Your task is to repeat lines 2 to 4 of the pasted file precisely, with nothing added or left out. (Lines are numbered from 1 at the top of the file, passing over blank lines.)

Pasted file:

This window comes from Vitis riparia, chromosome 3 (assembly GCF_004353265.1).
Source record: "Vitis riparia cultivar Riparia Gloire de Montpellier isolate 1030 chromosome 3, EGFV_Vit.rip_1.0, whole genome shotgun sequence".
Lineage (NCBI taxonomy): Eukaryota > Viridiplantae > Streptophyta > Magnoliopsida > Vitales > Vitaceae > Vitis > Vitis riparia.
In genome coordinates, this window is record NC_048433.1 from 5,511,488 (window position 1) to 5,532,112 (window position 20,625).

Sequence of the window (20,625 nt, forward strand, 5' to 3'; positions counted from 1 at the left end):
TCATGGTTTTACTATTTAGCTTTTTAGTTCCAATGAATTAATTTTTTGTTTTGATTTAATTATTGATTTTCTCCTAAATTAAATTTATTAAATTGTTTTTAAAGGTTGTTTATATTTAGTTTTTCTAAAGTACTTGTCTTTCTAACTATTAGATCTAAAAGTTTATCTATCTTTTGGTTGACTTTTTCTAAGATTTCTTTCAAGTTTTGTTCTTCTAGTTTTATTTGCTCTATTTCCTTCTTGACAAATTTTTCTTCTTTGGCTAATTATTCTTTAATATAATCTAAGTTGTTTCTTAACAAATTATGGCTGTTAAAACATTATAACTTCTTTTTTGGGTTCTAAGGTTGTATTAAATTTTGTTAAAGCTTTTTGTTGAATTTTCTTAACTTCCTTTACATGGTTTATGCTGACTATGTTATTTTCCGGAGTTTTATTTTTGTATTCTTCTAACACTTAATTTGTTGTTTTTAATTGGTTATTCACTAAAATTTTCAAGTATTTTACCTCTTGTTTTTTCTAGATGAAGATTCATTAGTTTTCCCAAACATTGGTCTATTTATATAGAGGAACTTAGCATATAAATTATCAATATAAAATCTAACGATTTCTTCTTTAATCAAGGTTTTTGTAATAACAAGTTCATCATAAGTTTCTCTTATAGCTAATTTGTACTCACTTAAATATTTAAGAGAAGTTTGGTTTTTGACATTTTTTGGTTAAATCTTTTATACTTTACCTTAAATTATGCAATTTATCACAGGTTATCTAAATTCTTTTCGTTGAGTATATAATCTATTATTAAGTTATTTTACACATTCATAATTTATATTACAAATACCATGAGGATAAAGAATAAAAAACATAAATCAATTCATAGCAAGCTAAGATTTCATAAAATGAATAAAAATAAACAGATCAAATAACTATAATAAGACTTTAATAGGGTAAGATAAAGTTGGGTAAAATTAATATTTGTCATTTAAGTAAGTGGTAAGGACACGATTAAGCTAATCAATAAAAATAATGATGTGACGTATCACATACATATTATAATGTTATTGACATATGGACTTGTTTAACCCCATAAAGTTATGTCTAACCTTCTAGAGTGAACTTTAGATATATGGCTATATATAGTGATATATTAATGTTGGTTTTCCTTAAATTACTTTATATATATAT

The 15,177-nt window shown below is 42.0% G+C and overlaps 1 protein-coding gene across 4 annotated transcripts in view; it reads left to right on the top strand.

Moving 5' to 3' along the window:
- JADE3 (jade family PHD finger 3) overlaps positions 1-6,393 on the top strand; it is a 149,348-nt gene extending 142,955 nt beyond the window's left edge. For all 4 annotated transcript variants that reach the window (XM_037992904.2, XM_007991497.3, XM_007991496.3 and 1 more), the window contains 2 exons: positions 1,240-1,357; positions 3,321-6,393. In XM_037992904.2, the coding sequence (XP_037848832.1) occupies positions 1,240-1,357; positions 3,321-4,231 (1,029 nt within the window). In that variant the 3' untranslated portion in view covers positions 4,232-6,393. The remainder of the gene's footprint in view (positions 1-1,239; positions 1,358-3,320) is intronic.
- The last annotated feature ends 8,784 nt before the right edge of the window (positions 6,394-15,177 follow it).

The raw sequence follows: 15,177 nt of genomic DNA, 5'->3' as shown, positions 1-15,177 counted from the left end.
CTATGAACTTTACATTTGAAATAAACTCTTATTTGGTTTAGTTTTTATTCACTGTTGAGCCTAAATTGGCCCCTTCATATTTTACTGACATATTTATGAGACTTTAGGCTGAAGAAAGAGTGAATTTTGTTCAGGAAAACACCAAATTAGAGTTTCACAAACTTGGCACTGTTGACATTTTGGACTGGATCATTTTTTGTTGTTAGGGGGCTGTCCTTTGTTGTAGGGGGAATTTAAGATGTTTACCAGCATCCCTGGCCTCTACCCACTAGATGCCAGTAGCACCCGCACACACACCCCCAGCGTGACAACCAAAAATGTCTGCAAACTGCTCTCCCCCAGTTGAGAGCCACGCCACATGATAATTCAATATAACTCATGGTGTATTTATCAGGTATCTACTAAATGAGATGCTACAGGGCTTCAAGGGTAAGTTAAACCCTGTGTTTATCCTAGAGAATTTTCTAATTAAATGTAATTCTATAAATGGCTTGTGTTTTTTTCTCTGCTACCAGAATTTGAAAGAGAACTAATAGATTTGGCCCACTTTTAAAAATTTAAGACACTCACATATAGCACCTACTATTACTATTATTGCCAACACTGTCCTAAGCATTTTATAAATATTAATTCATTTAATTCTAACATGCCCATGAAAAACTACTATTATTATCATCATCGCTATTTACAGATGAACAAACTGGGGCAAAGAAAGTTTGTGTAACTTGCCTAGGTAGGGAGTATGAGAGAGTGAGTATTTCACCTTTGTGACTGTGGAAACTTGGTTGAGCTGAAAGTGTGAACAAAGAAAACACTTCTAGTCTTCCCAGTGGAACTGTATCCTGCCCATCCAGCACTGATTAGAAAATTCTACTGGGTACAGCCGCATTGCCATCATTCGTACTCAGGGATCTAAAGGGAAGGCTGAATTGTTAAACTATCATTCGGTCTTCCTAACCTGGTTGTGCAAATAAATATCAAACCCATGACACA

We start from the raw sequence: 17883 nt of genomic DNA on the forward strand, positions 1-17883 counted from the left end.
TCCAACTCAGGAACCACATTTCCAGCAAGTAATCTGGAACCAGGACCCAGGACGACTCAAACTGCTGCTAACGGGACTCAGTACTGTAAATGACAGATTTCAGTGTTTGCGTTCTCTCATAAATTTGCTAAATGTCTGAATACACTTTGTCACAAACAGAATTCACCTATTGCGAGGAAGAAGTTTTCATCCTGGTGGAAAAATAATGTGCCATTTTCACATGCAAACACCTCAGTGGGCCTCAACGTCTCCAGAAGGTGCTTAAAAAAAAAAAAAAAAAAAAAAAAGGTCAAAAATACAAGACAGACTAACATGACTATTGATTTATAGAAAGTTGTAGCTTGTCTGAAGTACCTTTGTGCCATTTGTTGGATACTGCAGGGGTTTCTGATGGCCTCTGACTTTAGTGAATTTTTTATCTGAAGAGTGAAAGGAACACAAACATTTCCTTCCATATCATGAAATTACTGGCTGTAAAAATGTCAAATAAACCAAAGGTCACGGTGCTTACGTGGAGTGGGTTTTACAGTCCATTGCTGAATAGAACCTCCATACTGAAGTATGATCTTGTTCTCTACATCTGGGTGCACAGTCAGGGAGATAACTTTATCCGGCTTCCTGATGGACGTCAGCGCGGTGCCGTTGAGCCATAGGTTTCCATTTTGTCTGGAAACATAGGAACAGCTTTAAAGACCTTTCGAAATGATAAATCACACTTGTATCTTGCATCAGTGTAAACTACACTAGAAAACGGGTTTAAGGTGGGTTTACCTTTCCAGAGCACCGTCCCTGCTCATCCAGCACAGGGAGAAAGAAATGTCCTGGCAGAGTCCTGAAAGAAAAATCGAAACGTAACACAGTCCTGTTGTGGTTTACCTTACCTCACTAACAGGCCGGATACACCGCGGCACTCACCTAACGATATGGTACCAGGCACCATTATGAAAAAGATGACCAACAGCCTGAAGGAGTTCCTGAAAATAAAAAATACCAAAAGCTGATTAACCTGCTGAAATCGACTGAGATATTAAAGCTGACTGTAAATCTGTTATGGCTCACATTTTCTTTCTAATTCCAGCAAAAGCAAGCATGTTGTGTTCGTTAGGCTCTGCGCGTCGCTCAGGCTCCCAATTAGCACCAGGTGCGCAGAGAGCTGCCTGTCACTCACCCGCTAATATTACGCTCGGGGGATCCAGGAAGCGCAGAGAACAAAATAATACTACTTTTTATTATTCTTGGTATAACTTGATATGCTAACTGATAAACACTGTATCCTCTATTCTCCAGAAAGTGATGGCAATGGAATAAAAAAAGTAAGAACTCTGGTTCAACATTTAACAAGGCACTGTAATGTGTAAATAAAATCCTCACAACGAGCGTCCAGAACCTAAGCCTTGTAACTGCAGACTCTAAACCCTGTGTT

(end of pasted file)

Source record: "Vitis riparia cultivar Riparia Gloire de Montpellier isolate 1030 chromosome 3, EGFV_Vit.rip_1.0, whole genome shotgun sequence".
Lineage (NCBI taxonomy): Eukaryota > Viridiplantae > Streptophyta > Magnoliopsida > Vitales > Vitaceae > Vitis > Vitis riparia.
In genome coordinates, this window is record NC_048433.1 from 5,511,488 (window position 1) to 5,532,112 (window position 20,625).